As the title of this article suggests, I think Russia’s President (and Prime Minister) has done – under the circumstances – a decent job over the last 18 years. Such rhetoric frequently elicits gasps and winces from many of my American friends (and several Russian ones) – especially as I lived in the States for most of my life. It did not, however, prevent me from being invited to give a speech on the matter that was broadcast on Alaskan public television a couple of years ago. Hence dialogue is clearly possible, and this article is my best attempt at bridging the wide reality gap between these two societies (the upcoming election is as good a reason to try as any). With ceaseless talk of espionage and acts of war, now – more than ever – cooler heads must prevail, and we must all see the other’s side.
My point here is not to exonerate Putin or Russia for the many bad things that he (and we) has perpetrated. Plenty of people have died in Syria and Ukraine as the result of his decisions. Russia’s history with its European neighbors to the West has been checkered at best, and I can more than understand the fear and apprehension with which peoples in the Baltic States, Poland and other countries view any sort of resurgence or posturing. I have yet to encounter a fellow Russian who does not systematically gripe about the corruption that permeates many aspects of the local healthcare, police, courts and other systems. In many ways, the country just doesn’t believe in itself.
That said, I recently went through the bureaucratic process of registration at my flat in Moscow for – among other things – the ability to cast my ballot on Sunday for a guy who’s likely to walk away with around 70% of the popular vote anyway. Here’s why.
Blast from the Past
To see where we’re going, let’s take a look at where we came from. To put it mildly, the country wasn’t in its best shape when Boris Yeltsin appointed Putin Prime Minister in 1999. Our disastrous war in Chechnya that had cost tens of thousands of lives and ended in humiliating defeat created a massive refugee crisis. A New York Times article from 2005 estimated the total death toll from the conflict at 160,000. This was compounded by Russians’ historically troubled relationship with the people of Chechnya. Stalin (himself a Georgian) had brutally deported Chechnya’s population almost in its entirety in 1944 following allegations that they had colluded with Nazis. Although rehabilitated later by Khrushchev, memories of the savage act were very much still alive in the 1990s.
Following Chechnya’s example, separatist movements sprouted, to various degrees, throughout Russia’s vast geography: in Tatarstan and Bashkortostan (European Russia) and Tuva, Buryatia and Yakutia (Siberia). In the case of Bashkortostan, its leaders announced in October 1999 that they would no longer pay income tax into the federal budget as required under law. An article entitled “Is Russia on the Verge of Collapse?” was published in Novye Izvestia as late as 2004.
Meanwhile a wave of terrorist attacks occurred across several Russian cities. In the middle of the night four apartment blocks were blow up in the cities of Buynaksk, Moscow and Volgodonsk in September 1999, causing 293 casualties in total. I personally knew people who organized nighttime patrols with their neighbors so nobody could plant a bomb in their building’s basement. Chechnya’s leaders announced they would invade Russia’s neighboring region of Dagestan, to which they had no ethnic or historical claim. Their brief experiment in independence hadn’t worked out even though Russia had continued providing them with free natural gas and pension payments after their de-facto secession. A human slave market operated opposite the presidential palace in Grozny.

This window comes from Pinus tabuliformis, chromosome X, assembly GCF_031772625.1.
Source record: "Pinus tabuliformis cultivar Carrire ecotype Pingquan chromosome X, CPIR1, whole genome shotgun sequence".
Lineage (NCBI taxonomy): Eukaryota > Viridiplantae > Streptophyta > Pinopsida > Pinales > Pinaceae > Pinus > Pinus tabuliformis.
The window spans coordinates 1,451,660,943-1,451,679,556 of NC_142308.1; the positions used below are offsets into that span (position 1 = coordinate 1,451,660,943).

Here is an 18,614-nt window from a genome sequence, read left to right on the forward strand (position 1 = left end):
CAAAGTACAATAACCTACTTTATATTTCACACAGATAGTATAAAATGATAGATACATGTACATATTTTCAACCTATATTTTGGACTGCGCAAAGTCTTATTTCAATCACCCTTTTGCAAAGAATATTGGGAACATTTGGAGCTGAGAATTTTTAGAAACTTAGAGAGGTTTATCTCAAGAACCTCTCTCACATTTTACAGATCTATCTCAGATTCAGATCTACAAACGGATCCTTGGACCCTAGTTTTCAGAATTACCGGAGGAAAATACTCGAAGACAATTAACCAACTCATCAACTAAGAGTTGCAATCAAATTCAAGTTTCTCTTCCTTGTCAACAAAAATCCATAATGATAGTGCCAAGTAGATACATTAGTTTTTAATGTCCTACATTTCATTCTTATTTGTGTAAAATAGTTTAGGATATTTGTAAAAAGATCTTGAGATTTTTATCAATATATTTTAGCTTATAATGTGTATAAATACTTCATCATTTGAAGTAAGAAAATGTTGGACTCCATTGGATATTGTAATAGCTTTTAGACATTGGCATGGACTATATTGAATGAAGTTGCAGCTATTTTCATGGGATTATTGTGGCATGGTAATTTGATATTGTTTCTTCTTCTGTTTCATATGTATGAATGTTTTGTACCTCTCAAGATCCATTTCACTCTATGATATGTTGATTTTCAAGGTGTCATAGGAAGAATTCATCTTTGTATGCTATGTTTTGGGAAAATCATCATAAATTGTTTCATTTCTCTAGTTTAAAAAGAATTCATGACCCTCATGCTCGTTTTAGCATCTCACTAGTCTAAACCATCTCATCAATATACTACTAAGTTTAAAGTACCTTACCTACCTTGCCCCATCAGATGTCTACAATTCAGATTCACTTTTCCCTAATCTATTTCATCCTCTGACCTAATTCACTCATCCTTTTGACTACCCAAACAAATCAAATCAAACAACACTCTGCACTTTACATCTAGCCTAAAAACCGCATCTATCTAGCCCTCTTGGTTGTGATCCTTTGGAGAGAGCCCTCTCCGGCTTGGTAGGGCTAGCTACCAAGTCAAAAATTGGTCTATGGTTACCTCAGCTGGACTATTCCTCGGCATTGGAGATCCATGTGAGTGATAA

There are, of course, abundant conspiracy theories (not unlike those about 9/11) pointing the finger at Putin for organizing the bombings as a pretext for launching the Second Chechen War in 1999. Back then the leading theory was that Yeltsin had ordered the bombings to implement a national state of emergency and hold on to the presidency indefinitely. That didn’t pan out. The multiple Chechen invasions of Dagestan that were ongoing at the time were already enough of a pretext to launch the military campaign.
This was all following one of the most devastating transitions to a free market in history. A number of experts referred to Russia’s demographics of the time as one of the largest non-wartime population drops in history characterized by soaring death rates and low birth rates. In the 1990s transportation and economic links had broken down as families were torn apart by the Soviet Union’s political breakup. Hyperinflation decimated people’s life savings. Real wages plunged. Unemployment skyrocketed. Millions of middle class people were impoverished. Journalist killings peaked in 1995 at 12, seeing a substantial reduction later under Putin. Anyone questioning Putin’s assertion that the USSR’s collapse was one of the major geopolitical catastrophes of the 20th century should bear these facts in mind.
At the same time Russia got a new, very small class of highly wealthy individuals controlling the vast majority of the country’s rapidly privatized wealth. Most of them acquired these assets through very shady means. Many of them, like Mikhail Khodorkovsky, had held important posts under the old regime and used their communist-era contacts to get access to murky privatization schemes. In Western media and political circles, as documented by Thomas Friedman in The Lexus and the Olive Tree, many feared an eventual return of the Communists.
Thus Putin’s original law-and-order platform resonated well with the Russian electorate as he famously promised to wipe out terrorists anywhere they go, “even in their outhouses.” In addition to leading an ultimately successful military campaign to restore federal law in Chechnya, Putin signed off on a series of liberal economic reforms. A revised tax code and 13% flat tax were introduced in 2001; a new labor code the following year. He had inherited a neo-feudal state with regional laws that contradicted federal ones, making it all but impossible to operate a business legally. Putin made the regions abide by the Russian constitution. He introduced tax breaks for small businesses. He continued privatizing some companies, under considerably more transparent circumstances. Eventually Russia would join the WTO.
“It’s the Economy, Stupid”